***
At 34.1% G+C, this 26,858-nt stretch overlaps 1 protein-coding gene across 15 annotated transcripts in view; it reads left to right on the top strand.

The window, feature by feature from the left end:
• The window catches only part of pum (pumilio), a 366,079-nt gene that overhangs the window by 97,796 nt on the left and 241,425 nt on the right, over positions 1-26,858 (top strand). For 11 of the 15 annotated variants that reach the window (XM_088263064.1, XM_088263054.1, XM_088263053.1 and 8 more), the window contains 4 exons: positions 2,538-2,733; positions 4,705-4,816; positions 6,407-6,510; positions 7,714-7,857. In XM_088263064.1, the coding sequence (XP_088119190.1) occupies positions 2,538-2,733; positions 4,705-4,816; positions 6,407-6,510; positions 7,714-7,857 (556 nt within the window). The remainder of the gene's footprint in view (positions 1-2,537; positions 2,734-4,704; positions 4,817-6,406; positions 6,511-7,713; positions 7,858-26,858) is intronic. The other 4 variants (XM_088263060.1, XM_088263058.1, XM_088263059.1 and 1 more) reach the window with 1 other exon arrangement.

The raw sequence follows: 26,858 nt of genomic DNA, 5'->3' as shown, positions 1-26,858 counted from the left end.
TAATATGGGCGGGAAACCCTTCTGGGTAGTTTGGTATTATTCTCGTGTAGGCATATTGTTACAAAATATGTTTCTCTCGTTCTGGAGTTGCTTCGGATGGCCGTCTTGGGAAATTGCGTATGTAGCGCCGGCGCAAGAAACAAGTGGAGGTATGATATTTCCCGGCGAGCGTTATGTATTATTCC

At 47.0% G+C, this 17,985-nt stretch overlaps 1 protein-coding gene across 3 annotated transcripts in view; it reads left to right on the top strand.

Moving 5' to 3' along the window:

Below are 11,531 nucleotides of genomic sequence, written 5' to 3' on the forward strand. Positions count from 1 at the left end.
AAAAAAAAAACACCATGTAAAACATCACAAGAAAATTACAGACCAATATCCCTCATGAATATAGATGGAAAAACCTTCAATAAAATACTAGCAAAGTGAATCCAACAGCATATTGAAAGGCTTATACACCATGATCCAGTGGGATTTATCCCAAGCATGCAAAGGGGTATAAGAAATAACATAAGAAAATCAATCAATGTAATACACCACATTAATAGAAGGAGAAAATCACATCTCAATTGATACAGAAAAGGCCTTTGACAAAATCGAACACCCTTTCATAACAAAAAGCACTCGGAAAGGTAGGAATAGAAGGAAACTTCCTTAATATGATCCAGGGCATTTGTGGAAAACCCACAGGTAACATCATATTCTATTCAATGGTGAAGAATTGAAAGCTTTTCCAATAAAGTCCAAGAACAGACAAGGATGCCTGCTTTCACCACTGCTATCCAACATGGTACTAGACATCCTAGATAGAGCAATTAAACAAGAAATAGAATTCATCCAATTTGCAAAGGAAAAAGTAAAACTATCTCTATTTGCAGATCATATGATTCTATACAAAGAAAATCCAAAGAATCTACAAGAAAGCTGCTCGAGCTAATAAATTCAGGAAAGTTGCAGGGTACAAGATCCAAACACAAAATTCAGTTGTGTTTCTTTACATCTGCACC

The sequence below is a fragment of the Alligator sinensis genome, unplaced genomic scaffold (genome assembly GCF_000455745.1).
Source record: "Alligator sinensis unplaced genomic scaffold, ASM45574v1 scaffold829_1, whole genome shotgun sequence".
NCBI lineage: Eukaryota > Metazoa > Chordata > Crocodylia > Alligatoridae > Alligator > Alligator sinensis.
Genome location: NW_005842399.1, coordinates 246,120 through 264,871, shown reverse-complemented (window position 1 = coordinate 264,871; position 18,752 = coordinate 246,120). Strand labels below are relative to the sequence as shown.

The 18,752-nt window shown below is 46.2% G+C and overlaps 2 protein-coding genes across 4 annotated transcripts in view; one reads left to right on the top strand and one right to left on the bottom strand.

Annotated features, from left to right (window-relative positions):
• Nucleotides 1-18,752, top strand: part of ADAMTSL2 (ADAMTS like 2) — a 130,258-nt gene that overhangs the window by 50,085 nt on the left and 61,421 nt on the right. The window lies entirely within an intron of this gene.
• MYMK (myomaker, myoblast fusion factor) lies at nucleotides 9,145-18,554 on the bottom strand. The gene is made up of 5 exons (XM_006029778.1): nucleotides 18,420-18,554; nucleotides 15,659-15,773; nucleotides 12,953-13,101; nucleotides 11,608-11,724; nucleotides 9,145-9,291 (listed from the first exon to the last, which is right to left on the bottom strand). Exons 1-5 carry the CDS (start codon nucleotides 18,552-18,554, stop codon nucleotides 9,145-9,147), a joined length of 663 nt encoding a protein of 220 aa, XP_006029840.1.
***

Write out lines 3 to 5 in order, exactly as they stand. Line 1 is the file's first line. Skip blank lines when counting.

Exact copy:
• The window catches only part of pum (pumilio), a 366,079-nt gene that overhangs the window by 97,796 nt on the left and 241,425 nt on the right, over positions 1-26,858 (top strand). For 11 of the 15 annotated variants that reach the window (XM_088263064.1, XM_088263054.1, XM_088263053.1 and 8 more), the window contains 4 exons: positions 2,538-2,733; positions 4,705-4,816; positions 6,407-6,510; positions 7,714-7,857. In XM_088263064.1, the coding sequence (XP_088119190.1) occupies positions 2,538-2,733; positions 4,705-4,816; positions 6,407-6,510; positions 7,714-7,857 (556 nt within the window). The remainder of the gene's footprint in view (positions 1-2,537; positions 2,734-4,704; positions 4,817-6,406; positions 6,511-7,713; positions 7,858-26,858) is intronic. The other 4 variants (XM_088263060.1, XM_088263058.1, XM_088263059.1 and 1 more) reach the window with 1 other exon arrangement.

The raw sequence follows: 26,858 nt of genomic DNA, 5'->3' as shown, positions 1-26,858 counted from the left end.
TAATATGGGCGGGAAACCCTTCTGGGTAGTTTGGTATTATTCTCGTGTAGGCATATTGTTACAAAATATGTTTCTCTCGTTCTGGAGTTGCTTCGGATGGCCGTCTTGGGAAATTGCGTATGTAGCGCCGGCGCAAGAAACAAGTGGAGGTATGATATTTCCCGGCGAGCGTTATGTATTATTCC